Second, there are questions arising from conflicts between rights as well as from competition between rights-holders. Sometimes the conflict might be between one kind of right and another – for example, between the right to privacy and the right to freedom of expression. At other times, there might be competing rights– that is, cases where two rights-holders conflict over the same general right. If relative need is the criterion, this might facilitate an easy resolution where, say, a seriously ill person claims a right to the one available hospital bed in competition with a less ill person; but how should we decide whether the claims of needy research participants are prior to the claims of needy non-participants, or if the claims of HIV-positive agents are prior to the claims of agents with tuberculosis (TB)?
Third, because consent is an extremely important dynamic in a community of rights, the community needs to debate the terms on which a supposed ‘consent’ will be recognised as valid and effective. In particular, how does the community interpret the requirement that consent should reflect an unforced and informed choice, and how is consent to be signalled (will an opt-out scheme suffice, for instance), and so on (Brownsword 2004; Beyleveld and Brownsword 2007)?
Fourth, a community of rights must debate whether there are limits to the transformative effect of the reception of rights (Beyleveld and Pattinson 2002). In particular, this invites reflection on the relationship between one community of rights and another.
Finally, there is the vexed question of who has rights. Do young children, foetuses or embryos have rights? What about the mentally incompetent or the senile? And what about non-human higher animals, smart robots, and, in some future world, hybrids and chimeras of various kinds? Each community of rights must debate such matters and respond to the encompassing question (who has rights?), as well as determine an approach to those life-forms that are to be excluded.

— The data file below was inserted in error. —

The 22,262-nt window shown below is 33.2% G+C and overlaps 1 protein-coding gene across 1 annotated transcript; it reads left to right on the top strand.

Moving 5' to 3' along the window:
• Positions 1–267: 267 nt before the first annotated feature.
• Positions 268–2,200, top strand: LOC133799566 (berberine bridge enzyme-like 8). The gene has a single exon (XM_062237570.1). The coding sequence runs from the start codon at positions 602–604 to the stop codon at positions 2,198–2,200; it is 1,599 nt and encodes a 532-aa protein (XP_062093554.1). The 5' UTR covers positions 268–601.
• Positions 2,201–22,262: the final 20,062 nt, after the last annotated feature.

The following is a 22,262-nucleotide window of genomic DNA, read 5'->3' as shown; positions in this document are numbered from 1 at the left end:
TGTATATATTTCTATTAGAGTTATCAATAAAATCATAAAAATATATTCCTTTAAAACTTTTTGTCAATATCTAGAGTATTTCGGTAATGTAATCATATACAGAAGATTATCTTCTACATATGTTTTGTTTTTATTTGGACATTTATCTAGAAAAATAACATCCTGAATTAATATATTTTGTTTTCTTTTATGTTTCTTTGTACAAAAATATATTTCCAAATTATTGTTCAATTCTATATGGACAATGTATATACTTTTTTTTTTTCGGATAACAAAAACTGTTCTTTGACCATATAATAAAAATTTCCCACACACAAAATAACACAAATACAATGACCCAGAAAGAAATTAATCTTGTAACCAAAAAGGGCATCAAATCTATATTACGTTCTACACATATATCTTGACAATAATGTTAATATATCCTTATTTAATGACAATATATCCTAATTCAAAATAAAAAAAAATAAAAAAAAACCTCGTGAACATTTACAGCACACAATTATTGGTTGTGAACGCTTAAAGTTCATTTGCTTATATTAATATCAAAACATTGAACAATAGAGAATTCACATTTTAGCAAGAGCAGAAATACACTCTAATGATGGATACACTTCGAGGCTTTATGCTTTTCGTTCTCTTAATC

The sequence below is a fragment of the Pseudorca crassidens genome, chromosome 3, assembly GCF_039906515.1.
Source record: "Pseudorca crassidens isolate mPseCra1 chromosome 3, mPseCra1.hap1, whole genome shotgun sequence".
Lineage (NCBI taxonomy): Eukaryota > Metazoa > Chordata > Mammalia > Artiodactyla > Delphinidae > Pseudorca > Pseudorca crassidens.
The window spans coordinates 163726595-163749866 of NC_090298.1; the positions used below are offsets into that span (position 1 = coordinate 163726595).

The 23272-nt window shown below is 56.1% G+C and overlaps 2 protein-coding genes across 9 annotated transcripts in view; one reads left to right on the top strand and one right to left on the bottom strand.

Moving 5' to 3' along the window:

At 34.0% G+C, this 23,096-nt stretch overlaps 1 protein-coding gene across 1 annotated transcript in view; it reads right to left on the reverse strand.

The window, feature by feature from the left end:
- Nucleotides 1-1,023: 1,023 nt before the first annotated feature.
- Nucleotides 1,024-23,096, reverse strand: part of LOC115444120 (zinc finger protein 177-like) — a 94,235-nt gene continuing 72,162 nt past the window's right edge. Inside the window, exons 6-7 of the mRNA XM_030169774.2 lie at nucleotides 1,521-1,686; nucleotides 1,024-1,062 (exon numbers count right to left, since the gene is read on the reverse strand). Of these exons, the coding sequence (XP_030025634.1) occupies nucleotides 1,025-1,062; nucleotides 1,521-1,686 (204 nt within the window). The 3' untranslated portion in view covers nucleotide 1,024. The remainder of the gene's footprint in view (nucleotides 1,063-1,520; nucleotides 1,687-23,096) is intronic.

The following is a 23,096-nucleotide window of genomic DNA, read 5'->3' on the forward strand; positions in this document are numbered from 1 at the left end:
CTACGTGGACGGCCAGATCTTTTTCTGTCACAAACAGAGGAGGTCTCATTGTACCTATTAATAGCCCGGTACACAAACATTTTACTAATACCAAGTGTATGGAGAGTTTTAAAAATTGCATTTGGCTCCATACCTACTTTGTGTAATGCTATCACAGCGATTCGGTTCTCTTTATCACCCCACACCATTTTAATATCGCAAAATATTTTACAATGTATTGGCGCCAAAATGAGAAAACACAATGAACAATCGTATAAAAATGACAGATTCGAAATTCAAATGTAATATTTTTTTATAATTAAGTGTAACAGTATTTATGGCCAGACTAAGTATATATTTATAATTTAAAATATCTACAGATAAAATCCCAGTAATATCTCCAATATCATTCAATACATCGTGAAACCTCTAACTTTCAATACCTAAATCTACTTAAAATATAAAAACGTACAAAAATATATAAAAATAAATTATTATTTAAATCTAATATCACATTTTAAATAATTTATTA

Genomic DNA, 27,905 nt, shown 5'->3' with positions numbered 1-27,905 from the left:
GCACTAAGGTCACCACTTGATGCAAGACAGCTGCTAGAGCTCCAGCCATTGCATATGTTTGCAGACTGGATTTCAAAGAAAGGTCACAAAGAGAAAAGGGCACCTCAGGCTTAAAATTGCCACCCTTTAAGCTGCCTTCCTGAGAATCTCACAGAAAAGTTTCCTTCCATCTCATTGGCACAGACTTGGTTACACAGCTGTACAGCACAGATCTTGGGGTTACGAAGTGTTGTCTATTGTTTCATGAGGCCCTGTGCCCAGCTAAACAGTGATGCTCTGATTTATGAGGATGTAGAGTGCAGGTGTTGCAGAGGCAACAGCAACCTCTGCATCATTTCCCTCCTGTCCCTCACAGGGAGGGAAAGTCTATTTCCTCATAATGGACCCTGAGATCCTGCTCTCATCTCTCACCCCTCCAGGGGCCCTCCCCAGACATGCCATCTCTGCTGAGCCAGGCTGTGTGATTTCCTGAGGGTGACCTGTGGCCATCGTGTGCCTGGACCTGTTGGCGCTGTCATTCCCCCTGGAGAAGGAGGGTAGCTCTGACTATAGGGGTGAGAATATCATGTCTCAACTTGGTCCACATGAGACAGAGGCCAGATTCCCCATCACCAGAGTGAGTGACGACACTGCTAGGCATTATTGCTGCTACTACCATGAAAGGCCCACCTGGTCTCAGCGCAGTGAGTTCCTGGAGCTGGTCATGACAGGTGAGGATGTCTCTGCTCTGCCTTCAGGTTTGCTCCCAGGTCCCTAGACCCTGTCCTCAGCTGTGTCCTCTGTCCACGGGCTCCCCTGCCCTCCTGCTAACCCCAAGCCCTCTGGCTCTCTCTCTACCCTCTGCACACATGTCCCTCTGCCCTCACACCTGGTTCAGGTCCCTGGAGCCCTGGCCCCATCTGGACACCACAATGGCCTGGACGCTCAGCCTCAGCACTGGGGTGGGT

Even though the members of a community of rights have a shared moral outlook, there is still plenty to debate. It is in this spirit that such a community would approach the question of researchers having ancillary-care obligations towards participants.
4 Positive rights and responsibilities
Two questions that present themselves to a community of rights are: (a) whether positive rights should be recognised at all within the background set of standards; and (b) if so, what kind of limiting principles govern the range of an agent’s positive responsibilities. It is important to emphasise that we are dealing here with background rights and responsibilities, with rights and responsibilities that are imposed rather than freely assumed by promise or agreement, for I assume that it will be readily accepted in a community of rights that one agent may freely put himself under a positive obligation to another.
To deal with the first question, let us suppose that A, who is an experienced swimmer, observes B, who is a novice, getting into difficulty. Does A now have a positive responsibility for B’s safety? Certainly, it would seem to be insouciant in the extreme if A were to shrug off any responsibility for B’s well-being. But, would a community of rights fix A with a positive obligation as a matter of its background (imposed) moral standards?
I take it that no community of rights would reject the very idea of background positive requirements. In which case, the real question concerns the conditions that the community would set for the recognition of background positive obligations. I suggest that the conditions set would reflect the community’s understanding and application of three guiding considerations. First, there are considerations of rational prescription. In any community that accepts the basic canons of rational prescription, an agent will only be required to assist another where ‘ought implies can’ is satisfied. It follows that no agent will be burdened with a positive obligation unless they are capable of rendering assistance. If we are to prescribe that A ought to assist B (by swimming over to assist B, or by throwing a line to B, or by calling a lifeguard, or whatever), then the demands that we make of A should at least be within A’s capabilities. Second, there are considerations of reasonableness. How much can we reasonably demand of A? In the hypothetical, it seems that it would be little more than a minor inconvenience for A to rescue B. However, the circumstances might be very different. Is there a point beyond which it would be unreasonable to impose upon A? For example, if A would put his own life at risk by entering the waters, would we require such a heroic act (or would this be a case of supererogation)? Third, there are considerations of fairness. Even in a community that recognises positive rights, the default position is represented by ‘can implies ought’ – i.e. the default expectation is that those who are capable of helping themselves should do so. So, if the roles were reversed, we would expect B, an experienced swimmer, to rely on his own resources before seeking assistance from others.